Inspired by a resident-led campaign against housing failures in Hartford’s poorest neighborhoods, city leaders are working to close municipal loopholes that allow anonymous slumlords to operate unchecked.
The Housing Code, proposed by Mayor Luke Bronin, would work to correct and prevent neglect in city rentals by imposing new licensing schedules and fees — including regulating hotels and group-living homes ― and adding language about air quality, mold, lead and infestations.
It would also lift the veil that corporate ownership offers so many dwellings in Hartford, requiring for the first time the names of every owner and operator, including every general partners of a partnership, members of a limited liability company and officers of a corporation.
Out-of-town owners would also be required to provide a residential address, not a P.O. box, and a copy of their driver’s license of other ID.
In a letter to city council, Bronin said much of the housing in Hartford is aging and run-down, and “the adoption of a new code cannot legislate away the very real, practical and costly challenges to improve the overall quality of housing.”
What it can do is set specific requirements about environmental and safety hazards, enhance enforcement for violations, generate more revenue, and break up “property ownership schemes that obscure the identifies of responsible parties,” Bronin wrote.
“To ensure that we are making sound decisions, the application process will become more rigorous, closing loopholes used by property owners seeking to hide their identities, and requiring various certificates, reports and proof of insurance.”
Along with weaknesses in current housing ordinances, the city is hamstrung by two vacant housing inspector positions. This week, the city did not respond to questions about the staffing of the housing department, but according to City Councilwoman Wildaliz Bermudez, those positions have not been advertised since 2015.
With the support of Councilwoman rJo Winch, Larry Deutsch, Claudine Fox and Bermudez, all members of the Working Families Party, sought to add one more housing inspector position to next year’s budget, at a cost of $132,000. The resolution, which would have taken money from detention services, failed at a May 15 meeting.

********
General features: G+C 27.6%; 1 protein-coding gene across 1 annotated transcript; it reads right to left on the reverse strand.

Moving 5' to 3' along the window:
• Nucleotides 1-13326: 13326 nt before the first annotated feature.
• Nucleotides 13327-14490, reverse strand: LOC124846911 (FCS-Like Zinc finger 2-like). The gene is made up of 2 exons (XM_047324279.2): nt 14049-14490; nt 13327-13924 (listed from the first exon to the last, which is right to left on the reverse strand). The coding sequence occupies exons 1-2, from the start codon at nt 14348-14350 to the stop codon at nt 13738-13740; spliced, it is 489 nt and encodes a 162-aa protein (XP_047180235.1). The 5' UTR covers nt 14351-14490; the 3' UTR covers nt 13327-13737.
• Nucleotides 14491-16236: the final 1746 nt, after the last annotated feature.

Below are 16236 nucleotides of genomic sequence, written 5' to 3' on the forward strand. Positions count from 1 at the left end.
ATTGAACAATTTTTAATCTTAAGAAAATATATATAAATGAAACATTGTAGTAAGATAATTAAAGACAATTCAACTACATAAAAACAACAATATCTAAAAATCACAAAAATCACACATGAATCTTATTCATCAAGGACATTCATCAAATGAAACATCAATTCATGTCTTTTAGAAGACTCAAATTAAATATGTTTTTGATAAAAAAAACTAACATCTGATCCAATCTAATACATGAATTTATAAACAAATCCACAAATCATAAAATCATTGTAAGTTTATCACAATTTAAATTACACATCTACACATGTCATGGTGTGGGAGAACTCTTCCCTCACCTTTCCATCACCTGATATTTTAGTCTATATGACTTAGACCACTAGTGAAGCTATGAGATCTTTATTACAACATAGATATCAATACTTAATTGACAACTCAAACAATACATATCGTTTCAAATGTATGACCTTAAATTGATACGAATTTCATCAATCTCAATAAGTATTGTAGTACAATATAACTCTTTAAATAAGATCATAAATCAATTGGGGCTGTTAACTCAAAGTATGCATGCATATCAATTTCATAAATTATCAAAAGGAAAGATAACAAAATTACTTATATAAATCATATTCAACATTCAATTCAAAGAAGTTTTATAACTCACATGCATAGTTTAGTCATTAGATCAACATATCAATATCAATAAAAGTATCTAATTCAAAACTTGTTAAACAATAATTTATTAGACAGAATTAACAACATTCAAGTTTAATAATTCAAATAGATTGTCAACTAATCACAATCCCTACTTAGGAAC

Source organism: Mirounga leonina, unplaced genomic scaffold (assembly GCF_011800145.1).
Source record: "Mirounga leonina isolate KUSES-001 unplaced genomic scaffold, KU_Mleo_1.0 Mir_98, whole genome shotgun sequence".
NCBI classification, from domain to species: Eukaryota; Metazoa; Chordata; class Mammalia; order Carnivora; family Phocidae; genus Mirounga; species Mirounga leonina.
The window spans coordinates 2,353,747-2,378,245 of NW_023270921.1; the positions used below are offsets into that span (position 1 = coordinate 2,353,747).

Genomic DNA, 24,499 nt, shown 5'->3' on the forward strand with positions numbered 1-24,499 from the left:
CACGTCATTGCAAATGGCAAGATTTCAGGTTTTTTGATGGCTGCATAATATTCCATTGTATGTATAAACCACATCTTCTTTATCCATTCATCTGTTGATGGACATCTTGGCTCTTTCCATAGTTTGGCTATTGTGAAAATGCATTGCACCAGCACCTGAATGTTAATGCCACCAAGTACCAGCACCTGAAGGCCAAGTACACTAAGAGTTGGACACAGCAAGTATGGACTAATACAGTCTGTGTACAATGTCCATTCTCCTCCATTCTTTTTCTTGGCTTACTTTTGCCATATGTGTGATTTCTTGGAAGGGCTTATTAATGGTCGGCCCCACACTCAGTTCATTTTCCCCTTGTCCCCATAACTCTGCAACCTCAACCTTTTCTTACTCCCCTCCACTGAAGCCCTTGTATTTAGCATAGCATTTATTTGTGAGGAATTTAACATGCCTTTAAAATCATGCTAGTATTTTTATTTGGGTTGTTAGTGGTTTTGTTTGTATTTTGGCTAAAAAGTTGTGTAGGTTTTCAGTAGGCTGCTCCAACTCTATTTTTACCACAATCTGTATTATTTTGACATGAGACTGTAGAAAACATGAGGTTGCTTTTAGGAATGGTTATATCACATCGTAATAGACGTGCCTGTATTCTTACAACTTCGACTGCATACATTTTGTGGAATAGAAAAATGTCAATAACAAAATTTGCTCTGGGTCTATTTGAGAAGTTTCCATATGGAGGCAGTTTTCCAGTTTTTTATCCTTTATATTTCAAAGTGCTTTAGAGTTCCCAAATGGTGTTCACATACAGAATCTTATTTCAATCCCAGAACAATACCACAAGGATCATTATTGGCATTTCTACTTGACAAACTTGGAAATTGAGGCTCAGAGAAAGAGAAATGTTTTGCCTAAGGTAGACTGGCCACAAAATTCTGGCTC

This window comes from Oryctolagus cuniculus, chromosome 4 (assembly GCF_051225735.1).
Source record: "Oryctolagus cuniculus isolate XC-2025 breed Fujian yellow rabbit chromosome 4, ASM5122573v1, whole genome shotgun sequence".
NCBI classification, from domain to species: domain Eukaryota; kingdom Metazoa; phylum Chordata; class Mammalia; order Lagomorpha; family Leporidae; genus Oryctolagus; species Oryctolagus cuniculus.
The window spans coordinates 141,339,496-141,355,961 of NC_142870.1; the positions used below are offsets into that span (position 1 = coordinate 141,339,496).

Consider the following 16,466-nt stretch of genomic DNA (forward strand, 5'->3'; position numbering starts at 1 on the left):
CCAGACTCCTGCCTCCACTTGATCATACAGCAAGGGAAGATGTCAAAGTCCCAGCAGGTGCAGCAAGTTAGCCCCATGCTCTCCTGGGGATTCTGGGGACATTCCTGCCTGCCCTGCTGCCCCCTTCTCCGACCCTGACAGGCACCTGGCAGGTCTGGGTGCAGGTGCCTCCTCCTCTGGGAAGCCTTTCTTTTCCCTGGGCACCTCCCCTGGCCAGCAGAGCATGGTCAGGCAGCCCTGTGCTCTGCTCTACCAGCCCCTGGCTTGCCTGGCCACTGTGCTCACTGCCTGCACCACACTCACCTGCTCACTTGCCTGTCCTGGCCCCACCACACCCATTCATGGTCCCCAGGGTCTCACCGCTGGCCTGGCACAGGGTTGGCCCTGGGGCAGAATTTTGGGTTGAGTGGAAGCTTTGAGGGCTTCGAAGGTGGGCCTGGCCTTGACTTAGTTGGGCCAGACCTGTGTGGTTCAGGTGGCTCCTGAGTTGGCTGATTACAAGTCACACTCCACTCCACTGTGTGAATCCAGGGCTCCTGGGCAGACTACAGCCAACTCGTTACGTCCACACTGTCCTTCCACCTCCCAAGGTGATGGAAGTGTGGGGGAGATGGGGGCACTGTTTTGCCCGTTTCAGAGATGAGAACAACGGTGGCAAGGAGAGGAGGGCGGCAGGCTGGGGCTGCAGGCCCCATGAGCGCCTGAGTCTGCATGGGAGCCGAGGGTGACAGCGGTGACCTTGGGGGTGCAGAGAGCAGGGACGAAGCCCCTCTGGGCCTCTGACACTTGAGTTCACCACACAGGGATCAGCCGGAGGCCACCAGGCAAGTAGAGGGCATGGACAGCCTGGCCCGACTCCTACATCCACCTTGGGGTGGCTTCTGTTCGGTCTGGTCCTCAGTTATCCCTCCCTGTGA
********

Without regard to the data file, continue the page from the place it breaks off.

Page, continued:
“Pretty concerning that here we’ve been consistent, saying that we as a city are against slumlords and we need to do everything that we can to have more inspections and more accountability for those who are not following housing code, and yet we have not posted for these positions since before the new administration came,” Bermudez said Thursday. “The two don’t connect.”
Since last spring, four federally-subsidized housing developments in North Hartford have had their contracts canceled with the U.S. Housing and Urban Development department over a failure to remedy poor conditions.
All of those developments — Clay Arsenal Renaissance Apartments, Windsor on Main, Infill I, and Barbour Gardens — were owned by limited liability companies.
In the case of CARA’s owner, Ah Minh Holdings LLC, it was clear that the responsible party was a New York man named Emmanuel Ku. However, he used a network of 28 “strawman LLCs” to shield himself from liability as he operated about 20 housing developments in four states, according to court records from a lawsuit filed against him in Alabama.
In the case of Barbour Gardens’ owner, ADAR Hartford Realty LLC, even the responsible party is unclear. The waters are muddied by shared ownership of that New York-based LLC by seven individuals and four more LLCs, none of whom will admit responsibility for the apartment buildings’ rodent infestations, failing plumbing, broken locks and mold.